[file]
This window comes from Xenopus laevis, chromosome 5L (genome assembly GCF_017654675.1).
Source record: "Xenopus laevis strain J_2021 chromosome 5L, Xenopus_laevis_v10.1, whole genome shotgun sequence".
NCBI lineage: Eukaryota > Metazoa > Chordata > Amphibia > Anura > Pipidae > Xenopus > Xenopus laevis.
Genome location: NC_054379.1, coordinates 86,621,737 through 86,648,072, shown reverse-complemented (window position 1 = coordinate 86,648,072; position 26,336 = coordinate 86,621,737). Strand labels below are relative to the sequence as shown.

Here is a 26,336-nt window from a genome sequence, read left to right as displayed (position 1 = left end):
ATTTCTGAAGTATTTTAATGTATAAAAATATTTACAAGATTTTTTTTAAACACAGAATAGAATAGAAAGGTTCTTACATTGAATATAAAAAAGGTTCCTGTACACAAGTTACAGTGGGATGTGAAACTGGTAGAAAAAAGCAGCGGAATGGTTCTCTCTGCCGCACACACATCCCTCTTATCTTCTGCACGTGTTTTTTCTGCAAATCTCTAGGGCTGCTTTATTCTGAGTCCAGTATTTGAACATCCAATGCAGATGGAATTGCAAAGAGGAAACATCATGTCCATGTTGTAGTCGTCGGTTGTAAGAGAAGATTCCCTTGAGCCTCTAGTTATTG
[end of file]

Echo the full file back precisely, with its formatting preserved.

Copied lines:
This window comes from Xenopus laevis, chromosome 5L (genome assembly GCF_017654675.1).
Source record: "Xenopus laevis strain J_2021 chromosome 5L, Xenopus_laevis_v10.1, whole genome shotgun sequence".
NCBI lineage: Eukaryota > Metazoa > Chordata > Amphibia > Anura > Pipidae > Xenopus > Xenopus laevis.
Genome location: NC_054379.1, coordinates 86,621,737 through 86,648,072, shown reverse-complemented (window position 1 = coordinate 86,648,072; position 26,336 = coordinate 86,621,737). Strand labels below are relative to the sequence as shown.

Here is a 26,336-nt window from a genome sequence, read left to right as displayed (position 1 = left end):
ATTTCTGAAGTATTTTAATGTATAAAAATATTTACAAGATTTTTTTTAAACACAGAATAGAATAGAAAGGTTCTTACATTGAATATAAAAAAGGTTCCTGTACACAAGTTACAGTGGGATGTGAAACTGGTAGAAAAAAGCAGCGGAATGGTTCTCTCTGCCGCACACACATCCCTCTTATCTTCTGCACGTGTTTTTTCTGCAAATCTCTAGGGCTGCTTTATTCTGAGTCCAGTATTTGAACATCCAATGCAGATGGAATTGCAAAGAGGAAACATCATGTCCATGTTGTAGTCGTCGGTTGTAAGAGAAGATTCCCTTGAGCCTCTAGTTATTG